Dec 282017
 

Canning Pineapples is something we do every year at this time at Wild heaven Farms. The grocery stores usually price them right around $1 each for the New Year holiday so we stock up now for the whole year.

I always try to buy the ones that look to be the same color, whether it is all green or all golden yellow so that they will all be ready to can at the same time. If you get them all green, don’t worry because it only takes a week or so to get them to ripen up enough to can. The trick to getting them to ripen evenly is to turn them upside down in a box that will hold them all. Some people say they are as ripe as they will ever be when you buy them but I have always found that they are much sweeter after a week to 10 days of being upside down.

Canning Pineapples Directions:




Peel and core your pineapples and cut into the sizes you like to eat. I always just do chunks because I don’t have a fancy cutting tool to make the rings. I save the cores and eyes that I cut off to make juice. I feed the peels to the chickens and pigs. They love them! I always tease that I am marinating the hogs from the inside out.

Gather all your canning goodies, like the jar lifter and canning funnel so you have them handy for later on.

You will also need to make a batch of syrup to use as the liquid. You can absolutely just can them in water if you have an issue with sugar. I like to add just a little sugar to the water and bring it to a boil to make sure the sugar has dissolved. I use 1 cup of sugar to 10-12 cups of water. The amount you will need will vary depending on the amount of pineapples you have to can up.

Now you can sterilize your jars and lids. I do the jars right in the same pot that I plan on using to waterbath in. (If you need a break after all that peeling and chopping, now is the time to take a few minutes because the waterbath takes quite a while to come to a boil.) It saves me some space on the stove. I warm my jar lids in a small saucepan and just allow it to come almost to a boil and hold it there until ready to use.  The lids I am using are Tattler brand reusable canning lids. They are fairly expensive to get started with using, but over the long run if you plan to can for many years, it will save you lots. If I had to buy lids every time I wanted to can something, I might not put as much into the pantry as I do. Check them out below on Amazon. You can always buy a couple dozen to get started and then purchase the big package they have if you like them, like I do.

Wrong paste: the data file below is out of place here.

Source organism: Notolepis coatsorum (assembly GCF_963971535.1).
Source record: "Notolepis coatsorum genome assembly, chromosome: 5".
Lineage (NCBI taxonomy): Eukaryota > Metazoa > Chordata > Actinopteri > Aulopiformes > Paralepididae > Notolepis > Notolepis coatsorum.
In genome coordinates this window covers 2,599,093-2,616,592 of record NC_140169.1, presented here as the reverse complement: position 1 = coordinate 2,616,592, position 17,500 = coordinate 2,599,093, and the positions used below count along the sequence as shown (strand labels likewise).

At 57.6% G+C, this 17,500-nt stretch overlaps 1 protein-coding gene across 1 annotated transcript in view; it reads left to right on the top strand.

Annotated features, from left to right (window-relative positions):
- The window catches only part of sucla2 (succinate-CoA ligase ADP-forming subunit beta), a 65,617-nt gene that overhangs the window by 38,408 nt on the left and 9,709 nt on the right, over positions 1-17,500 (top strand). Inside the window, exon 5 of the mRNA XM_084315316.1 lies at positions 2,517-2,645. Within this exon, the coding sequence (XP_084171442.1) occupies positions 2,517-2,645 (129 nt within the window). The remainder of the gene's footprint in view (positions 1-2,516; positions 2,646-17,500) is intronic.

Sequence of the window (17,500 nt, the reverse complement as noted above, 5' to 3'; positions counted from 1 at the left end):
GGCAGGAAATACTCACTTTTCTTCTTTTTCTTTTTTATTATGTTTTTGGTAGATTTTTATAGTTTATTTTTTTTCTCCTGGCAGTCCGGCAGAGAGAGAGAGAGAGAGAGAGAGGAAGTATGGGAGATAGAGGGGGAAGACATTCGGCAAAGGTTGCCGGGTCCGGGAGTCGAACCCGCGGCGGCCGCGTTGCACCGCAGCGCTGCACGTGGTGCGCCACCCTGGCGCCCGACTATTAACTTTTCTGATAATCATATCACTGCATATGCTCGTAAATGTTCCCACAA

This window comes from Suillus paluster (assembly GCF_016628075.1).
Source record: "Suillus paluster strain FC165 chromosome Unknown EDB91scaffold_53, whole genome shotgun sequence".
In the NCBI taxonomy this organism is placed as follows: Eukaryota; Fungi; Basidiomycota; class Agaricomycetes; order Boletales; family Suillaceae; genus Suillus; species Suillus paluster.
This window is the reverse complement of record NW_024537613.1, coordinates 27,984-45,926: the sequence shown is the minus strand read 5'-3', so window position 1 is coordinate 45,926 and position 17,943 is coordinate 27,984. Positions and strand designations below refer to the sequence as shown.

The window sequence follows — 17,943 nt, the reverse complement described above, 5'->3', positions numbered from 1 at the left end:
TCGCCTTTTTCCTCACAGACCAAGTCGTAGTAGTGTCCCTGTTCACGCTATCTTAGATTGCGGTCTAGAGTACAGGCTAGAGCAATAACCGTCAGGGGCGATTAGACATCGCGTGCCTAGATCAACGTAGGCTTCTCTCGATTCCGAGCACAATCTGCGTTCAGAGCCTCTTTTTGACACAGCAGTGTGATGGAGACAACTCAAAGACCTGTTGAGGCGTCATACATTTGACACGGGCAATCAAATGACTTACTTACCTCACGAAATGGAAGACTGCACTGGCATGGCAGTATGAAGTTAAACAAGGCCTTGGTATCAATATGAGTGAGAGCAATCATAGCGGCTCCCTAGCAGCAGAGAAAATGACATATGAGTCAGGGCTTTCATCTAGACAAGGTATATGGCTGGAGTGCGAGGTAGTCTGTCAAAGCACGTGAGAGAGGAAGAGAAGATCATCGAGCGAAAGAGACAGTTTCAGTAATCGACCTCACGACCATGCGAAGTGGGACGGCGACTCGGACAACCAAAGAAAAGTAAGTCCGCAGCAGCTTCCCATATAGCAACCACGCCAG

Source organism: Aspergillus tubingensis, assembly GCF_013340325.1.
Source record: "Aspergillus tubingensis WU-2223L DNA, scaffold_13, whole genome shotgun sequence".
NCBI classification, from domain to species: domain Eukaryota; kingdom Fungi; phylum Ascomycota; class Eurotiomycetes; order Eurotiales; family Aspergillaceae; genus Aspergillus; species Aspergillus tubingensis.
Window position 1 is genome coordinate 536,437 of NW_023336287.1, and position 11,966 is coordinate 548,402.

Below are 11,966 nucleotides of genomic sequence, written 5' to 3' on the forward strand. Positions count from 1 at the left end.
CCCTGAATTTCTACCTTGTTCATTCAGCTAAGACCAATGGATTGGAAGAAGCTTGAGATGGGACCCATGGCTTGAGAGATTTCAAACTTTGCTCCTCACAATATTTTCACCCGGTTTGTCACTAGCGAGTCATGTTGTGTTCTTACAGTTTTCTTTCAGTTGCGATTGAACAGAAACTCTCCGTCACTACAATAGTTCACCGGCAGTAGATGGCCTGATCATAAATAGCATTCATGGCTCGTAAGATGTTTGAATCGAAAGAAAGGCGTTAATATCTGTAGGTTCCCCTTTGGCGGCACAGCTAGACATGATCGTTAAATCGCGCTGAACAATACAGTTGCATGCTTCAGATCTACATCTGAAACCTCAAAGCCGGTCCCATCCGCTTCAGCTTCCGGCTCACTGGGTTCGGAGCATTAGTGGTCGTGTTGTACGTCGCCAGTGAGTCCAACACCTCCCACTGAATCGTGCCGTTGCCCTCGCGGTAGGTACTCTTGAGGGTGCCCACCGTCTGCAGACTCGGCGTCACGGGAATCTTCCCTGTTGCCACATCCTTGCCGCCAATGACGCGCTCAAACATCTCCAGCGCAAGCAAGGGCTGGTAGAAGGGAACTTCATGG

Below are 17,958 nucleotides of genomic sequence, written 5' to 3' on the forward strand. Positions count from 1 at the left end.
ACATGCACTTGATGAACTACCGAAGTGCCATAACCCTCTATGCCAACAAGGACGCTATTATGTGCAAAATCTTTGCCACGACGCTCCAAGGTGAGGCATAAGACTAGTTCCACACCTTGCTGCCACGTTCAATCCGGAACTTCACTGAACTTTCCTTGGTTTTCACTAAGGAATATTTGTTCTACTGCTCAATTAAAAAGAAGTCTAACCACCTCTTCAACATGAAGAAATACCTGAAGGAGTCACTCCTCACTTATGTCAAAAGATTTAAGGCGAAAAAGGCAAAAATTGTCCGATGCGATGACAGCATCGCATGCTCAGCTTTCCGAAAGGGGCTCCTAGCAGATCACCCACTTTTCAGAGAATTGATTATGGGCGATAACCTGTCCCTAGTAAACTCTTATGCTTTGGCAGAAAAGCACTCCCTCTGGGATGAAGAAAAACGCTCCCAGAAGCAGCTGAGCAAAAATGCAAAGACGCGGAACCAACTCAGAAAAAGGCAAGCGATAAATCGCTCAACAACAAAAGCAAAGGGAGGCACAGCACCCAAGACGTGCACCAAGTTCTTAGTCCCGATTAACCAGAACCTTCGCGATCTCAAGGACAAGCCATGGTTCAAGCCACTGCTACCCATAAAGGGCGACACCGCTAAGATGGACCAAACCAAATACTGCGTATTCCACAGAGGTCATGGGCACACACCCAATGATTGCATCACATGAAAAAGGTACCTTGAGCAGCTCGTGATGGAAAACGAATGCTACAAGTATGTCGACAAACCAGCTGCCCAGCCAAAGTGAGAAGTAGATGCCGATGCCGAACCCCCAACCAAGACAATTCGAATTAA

Authentic Tattler E-Z Seal Reusable Canning Lids – Trial Pack 3 Doz Regular + 3 Doz Wide
Once you have everything chopped and your jars are boiling, start warming your pineapples in the syrup you made earlier. I just dump them in and allow it to heat up right at the time my water starts boiling in the waterbath canner. That way everything is ready at the same time for canning pineapples.

Once the pineapples are warmed throughout, use a slotted spoon to fill the hot jars, one at a time. Fill them with pineapples to a generous 1/2 inch headspace. Now use a ladle or heat-safe measuring cup to get the syrup mixture from the pineapples and fill the jar leaving the same 1/2 inch from the top of the jar. I use a stainless steal butter knife to move around the pineapples and make sure there are no air bubbles in the jar and then add more liquid if necessary to keep it at 1/2″ from the top of the jar.

Now, use a paper towel wet with white vinegar to wipe the rim of the jar before putting the lid and ring on. This vinegar trick works for a canning projects, not just when you are canning pineapples. (If you are using Tattler’s like me, apply the lid and rubber seal together and once you add the ring, hold the lid with one finger and use the other hand to tighten the ring.)

Add the jar full of pineapples back into the hot water bath pan with your jar lifter and remove another empty jar and continue to fill each one in the same manner until all your pineapples are gone.

Once you have all your jars filled, make sure the water level is a couple inches above the filled jars and put on the lid, processing pint jars in boiling water for 15 minutes and quarts for 20 minutes.

After the time is up, turn off the heat and remove the lid, waiting another 5 minutes before removing the jars to the counter-top lined with a kitchen towel.




Canning Pineapples is one of the easiest projects you can do as a beginner. The fact that they can be waterbathed makes it easy for anyone to do without having a pressure canner, all you need is a pot big enough to hold the jars and have them covered with boiling water by a couple inches.

  One Response to “Canning Pineapples in a Waterbath”

  1. […] bin, give them a quick wash and see if they will fit. I use mine on everything from an opened jar of pineapples to the jalapenos we use every couple of days in our hash […]

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